Him I'm not sure about that. So we went from a point where anyone could listen in to anything. Like you, me, journalists could listen in to corrupt politicians, and this is why we have a reasonably fair society and a not particularly corrupt or criminal prime minister, whereas other countries have Gaddafi. Do you think it's right the only person with a decent digital scanner these days is the government? Whereas 20 years ago we all had a go? Are you comfortable that the only people who can listen in to you now are - is it MI5 or MI6?
Me I'd rather no one listened in, to be honest. And I might not be alone there. You probably wouldn't want people listening to your conversations.
Him I'm not interesting enough for anyone to want to listen in.
Me Ah . . . I think that was one of the questions asked last week at one of the parliamentary committees. They asked Yates [John Yates, acting deputy commissioner of the Metropolitan Police] if it was true that he thought that the NoW had been hacking the phones of friends and family of those girls who were murdered . . . the Soham murder and the Milly girl [Milly Dowler].
Him Yeah. Yeah. It's more than likely. Yeah . . . It was quite routine. Yeah - friends and family is something that's not as easy to justify as the other things.
Me But celebrities you would justify because they're rich?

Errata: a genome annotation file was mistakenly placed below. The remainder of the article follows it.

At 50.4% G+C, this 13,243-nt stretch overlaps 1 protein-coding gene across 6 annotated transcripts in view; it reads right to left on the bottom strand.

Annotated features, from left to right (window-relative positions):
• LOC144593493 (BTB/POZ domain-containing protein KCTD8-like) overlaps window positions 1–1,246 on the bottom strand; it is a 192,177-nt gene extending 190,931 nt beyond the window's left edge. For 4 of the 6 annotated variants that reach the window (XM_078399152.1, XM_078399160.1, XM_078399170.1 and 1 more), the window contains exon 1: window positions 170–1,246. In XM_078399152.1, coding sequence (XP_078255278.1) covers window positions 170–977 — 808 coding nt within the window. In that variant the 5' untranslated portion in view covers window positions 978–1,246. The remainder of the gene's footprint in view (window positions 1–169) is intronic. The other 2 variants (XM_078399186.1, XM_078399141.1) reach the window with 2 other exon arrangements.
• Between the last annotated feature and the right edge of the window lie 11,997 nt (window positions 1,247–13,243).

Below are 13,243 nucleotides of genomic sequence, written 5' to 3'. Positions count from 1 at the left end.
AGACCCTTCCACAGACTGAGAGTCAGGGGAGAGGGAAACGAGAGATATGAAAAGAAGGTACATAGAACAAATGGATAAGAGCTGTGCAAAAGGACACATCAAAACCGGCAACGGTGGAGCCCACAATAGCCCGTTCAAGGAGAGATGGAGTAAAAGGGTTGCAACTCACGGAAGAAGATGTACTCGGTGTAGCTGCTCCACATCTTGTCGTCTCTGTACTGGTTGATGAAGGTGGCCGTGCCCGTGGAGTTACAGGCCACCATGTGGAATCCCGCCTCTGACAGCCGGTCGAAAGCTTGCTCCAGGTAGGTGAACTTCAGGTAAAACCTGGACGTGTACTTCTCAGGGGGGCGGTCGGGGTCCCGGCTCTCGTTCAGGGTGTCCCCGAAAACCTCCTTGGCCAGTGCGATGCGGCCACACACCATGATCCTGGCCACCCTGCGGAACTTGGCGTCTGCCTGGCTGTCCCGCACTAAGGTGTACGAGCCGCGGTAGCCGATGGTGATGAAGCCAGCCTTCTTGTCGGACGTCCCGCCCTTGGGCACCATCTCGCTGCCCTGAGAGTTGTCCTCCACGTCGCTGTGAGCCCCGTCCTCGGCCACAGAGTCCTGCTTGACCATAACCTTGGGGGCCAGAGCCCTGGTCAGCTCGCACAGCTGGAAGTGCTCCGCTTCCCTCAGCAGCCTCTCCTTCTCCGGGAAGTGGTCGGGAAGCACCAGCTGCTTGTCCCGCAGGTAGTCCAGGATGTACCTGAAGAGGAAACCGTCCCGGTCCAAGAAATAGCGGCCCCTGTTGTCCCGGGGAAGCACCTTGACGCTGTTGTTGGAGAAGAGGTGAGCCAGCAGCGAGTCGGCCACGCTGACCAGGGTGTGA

Him Yeah. I mean, if you don't like it, you've just got to get off the stage. It'll do wonders.
Me So I should have given up acting?
Him If you live off your image, you can't really complain about someone . . .
Me I live off my acting. Which is different to living off your image.
Him Yeah, but you're still presenting yourself to the public. And if the public didn't know you -
Me They don't give a shit. I got arrested with a hooker and they still came to my films. They don't give a fuck about your public image. They just care about whether you're in an entertaining film or not.
Him That's true . . . I have terrible difficulty with him [points to pap shot of Johnny Depp]. He's really difficult. You know, I was in Venice and he was a nightmare to do because he walks around looking like Michael Jackson. And the punchline was . . . after leading everyone a merry dance the film was shot on an open balcony - I mean, it was like - he was standing there in public.
Me And you don't see the difference between the two situations?
Chum He was actually working at this time? As opposed to having his own private time?
Him You can't hide all the time.
Me So you're saying, if you're Johnny Depp or me, you don't deserve to have a private life?
Him You make so much more money. You know, most people in Dover take home about £200 and struggle.
Me So how much do you think the families of the Milly and Soham girls make?
Him OK, so there are examples that are poor and you can't justify - and that's clearly one of them.
Me I tell you the thing I still don't get - if you think it was all right to do all that stuff, why blow the whistle on it?
Him Errm . . . Right. That's interesting. I actually blew the whistle when a friend of mine at the Guardian kept hassling me for an interview. I said, "Well if you put the name of the Castle [his pub] on the front page of the Guardian, I'll do anything you like." So that's how it started.
Me So, have you been leant on by the NoW, News International, since you blew the whistle?